A logging company’s bullying tactics are once again on the losing end of the law. Yesterday, the U.S. District Court for the Northern District of California threw out Resolute Forest Products’ (Resolute) racketeering claims against Greenpeace and Stand.earth, two environmental nonprofit organizations. The court also dismissed all but two of Resolute’s original 296 defamation claims, largely on First Amendment grounds, finding that many “lack[ed] a cognizable legal theory or sufficient facts to support a cognizable legal theory.” The court determined that only two narrow defamation claims and a UCL claim merit proceeding to the next stage of litigation. This marks a third rebuff from a U.S. court against Resolute’s suit, filed to silence Greenpeace and Stand.earth’s efforts to highlight Resolute’s controversial logging practices in Canada’s boreal forest. The district court's message is clear: Resolute cannot wantonly use the U.S. legal system to silence public discourse.
Resolute, a Montreal-based logging company developing a reputation for using litigation to retaliate against critics, holds rights to log on tens of millions of acres in Ontario and Quebec. Resolute has come under intense scrutiny for unsustainable logging practices in Canada’s boreal forest. Instead of cleaning up its act, Resolute tried to muzzle opponents by taking them to court.
Resolute’s $300 million (CAD) lawsuit against Greenpeace and Stand.earth is one of a series of a strategic lawsuits against public participation, or “SLAPP” suits, the company has brought against opponents. The purpose of these SLAPP suits is to silence critics by saddling them with exorbitant legal fees if they dare to speak out against Resolute’s logging practices. Resolute’s claims in this case were based, in part, on the Racketeer Influenced and Corrupt Organizations Act (RICO), a law originally intended to target organized crime. These RICO claims asked for Greenpeace and Stand.earth to be labeled “criminal enterprises” for their criticism of Resolute.
Previously, courts in both Georgia and California called out Resolute for its flimsy case. Resolute first brought its suit in Georgia, but the U.S. Court for the Southern District of Georgia granted Greenpeace and Stand.earth’s request to transfer the case to California, finding that Resolute’s business operations in Georgia were insufficient to establish proper venue there. The Georgia court also touched on the case’s dubious foundations, holding, “Plaintiffs do not…provide any information about what…‘falsehoods’ Defendants communicated. Nor do they provide a factual basis from which to infer that defendants committed fraud or extortion…” The Northern District of California was equally unimpressed. The court dismissed all of Resolute’s claims, though it allowed Resolute to file an amended complaint. Yesterday, nearly three years and over 6,000 pages in briefs later, the district court held that even Resolute’s amended RICO complaints didn't pass muster.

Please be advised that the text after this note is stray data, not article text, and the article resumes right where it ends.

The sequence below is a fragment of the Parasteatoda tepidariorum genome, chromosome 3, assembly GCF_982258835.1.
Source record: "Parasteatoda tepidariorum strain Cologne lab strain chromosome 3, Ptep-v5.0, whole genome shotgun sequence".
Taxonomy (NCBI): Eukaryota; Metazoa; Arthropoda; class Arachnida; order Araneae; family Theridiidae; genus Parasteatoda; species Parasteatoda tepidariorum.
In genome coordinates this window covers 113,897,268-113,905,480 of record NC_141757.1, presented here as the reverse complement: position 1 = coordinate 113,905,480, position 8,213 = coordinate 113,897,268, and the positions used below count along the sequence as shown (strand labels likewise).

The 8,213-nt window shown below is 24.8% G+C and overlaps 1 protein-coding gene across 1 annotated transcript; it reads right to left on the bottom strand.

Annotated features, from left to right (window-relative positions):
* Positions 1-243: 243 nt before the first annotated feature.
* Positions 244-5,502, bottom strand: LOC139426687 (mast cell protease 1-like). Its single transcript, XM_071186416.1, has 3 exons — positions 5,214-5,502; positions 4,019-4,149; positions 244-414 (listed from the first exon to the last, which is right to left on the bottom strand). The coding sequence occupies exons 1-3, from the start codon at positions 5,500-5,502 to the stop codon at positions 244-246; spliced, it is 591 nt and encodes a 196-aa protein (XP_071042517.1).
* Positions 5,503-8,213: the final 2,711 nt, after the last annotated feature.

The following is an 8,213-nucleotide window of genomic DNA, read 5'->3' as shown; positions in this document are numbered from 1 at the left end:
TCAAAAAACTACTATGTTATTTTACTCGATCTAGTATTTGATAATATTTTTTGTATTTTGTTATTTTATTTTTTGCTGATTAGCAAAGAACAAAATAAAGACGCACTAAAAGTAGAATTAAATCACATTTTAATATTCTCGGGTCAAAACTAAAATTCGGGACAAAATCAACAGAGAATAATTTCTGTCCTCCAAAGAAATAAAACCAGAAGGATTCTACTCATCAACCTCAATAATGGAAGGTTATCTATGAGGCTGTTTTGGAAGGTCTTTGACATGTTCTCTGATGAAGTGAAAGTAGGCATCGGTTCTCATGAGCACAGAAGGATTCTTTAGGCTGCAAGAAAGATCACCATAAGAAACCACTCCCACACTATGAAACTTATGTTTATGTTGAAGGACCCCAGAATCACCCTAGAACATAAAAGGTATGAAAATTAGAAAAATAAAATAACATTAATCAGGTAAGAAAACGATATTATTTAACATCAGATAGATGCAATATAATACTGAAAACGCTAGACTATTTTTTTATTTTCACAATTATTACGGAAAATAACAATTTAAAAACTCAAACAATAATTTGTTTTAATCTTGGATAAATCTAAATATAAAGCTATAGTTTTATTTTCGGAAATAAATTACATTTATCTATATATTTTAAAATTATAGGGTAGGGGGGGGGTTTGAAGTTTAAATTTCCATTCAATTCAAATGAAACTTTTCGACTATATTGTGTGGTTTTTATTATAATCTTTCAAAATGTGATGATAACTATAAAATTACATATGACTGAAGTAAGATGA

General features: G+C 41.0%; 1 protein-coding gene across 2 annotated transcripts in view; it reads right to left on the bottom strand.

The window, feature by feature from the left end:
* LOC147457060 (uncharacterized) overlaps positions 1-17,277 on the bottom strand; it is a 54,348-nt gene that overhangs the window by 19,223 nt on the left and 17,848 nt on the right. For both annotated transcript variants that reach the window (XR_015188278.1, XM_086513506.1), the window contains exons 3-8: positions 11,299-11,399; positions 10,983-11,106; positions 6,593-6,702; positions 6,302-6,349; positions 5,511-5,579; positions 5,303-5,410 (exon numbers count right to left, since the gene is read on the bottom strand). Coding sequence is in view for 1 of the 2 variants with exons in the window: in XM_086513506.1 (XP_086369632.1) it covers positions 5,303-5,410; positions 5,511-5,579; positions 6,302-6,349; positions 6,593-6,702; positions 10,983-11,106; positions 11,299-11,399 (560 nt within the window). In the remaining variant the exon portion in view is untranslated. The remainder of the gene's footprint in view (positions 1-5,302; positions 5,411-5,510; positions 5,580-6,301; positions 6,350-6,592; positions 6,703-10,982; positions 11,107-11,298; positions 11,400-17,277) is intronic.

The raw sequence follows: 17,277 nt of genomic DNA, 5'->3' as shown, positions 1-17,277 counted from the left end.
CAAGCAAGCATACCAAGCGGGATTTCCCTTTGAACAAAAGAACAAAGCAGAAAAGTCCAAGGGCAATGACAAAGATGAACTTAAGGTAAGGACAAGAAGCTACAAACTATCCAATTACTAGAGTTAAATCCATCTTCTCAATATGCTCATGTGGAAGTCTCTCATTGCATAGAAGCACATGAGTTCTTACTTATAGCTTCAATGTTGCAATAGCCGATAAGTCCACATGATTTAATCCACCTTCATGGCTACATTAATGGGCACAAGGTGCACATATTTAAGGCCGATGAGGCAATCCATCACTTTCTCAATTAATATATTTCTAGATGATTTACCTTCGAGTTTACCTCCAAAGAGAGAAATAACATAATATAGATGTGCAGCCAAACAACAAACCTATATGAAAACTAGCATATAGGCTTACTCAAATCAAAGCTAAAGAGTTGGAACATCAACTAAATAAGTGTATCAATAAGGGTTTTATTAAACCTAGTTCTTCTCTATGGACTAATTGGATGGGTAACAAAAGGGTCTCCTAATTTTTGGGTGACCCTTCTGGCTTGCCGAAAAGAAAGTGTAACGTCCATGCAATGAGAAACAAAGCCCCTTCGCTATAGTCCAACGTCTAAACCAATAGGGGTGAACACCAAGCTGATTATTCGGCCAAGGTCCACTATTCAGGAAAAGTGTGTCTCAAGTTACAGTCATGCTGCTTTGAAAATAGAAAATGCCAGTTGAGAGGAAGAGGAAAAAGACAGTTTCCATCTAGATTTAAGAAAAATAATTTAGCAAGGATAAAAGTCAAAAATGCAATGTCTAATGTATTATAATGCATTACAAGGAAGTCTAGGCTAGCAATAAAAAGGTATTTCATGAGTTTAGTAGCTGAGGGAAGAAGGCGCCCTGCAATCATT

The district court’s ruling is crucial not only for the environment but also for the health of public discourse. Resolute’s attempt to use the courts to silence environmental organizations threatened to set a dangerous precedent for stifling free speech, and drew opposition from organizations like the Freedom of the Press Foundation, First Amendment Project, and the Reporters Committee for Freedom of the Press. In 2017, over 100 authors and thought leaders, including Margaret Atwood, Stephen Fry, and Yann Martel, signed a pledge with Greenpeace to defend free speech, the right to public participation and “those who peacefully protect the world’s forests.” Major publishers, including Penguin Random House and HarperCollins also spoke out against Resolute’s suit. NRDC joined 90 other public interest organizations in an advertisement denouncing the lawsuit as “an attack on public discourse, free speech and the very heart of our democratic society.” Yesterday's ruling set a strong message that these SLAPP suits are not going to dampen legitimate public debate about the health of our environment.
While the court gave a major blow to Resolute, the fight to protect Canada’s boreal forest continues. Each day, forestry companies log an average of 3,858 acres of boreal forest—equivalent to 10,000 NHL hockey rinks. This rampant logging threatens the ways of life of Indigenous Peoples, iconic species like boreal caribou, and the global climate. Canada’s federal and provincial governments need to act quickly in partnership with Indigenous Peoples to protect this treasured ecosystem, which contains some of the world’s last intact forests. Today’s ruling means that calls to protect the boreal will not be silenced. Now it’s time for Canada’s leaders to listen.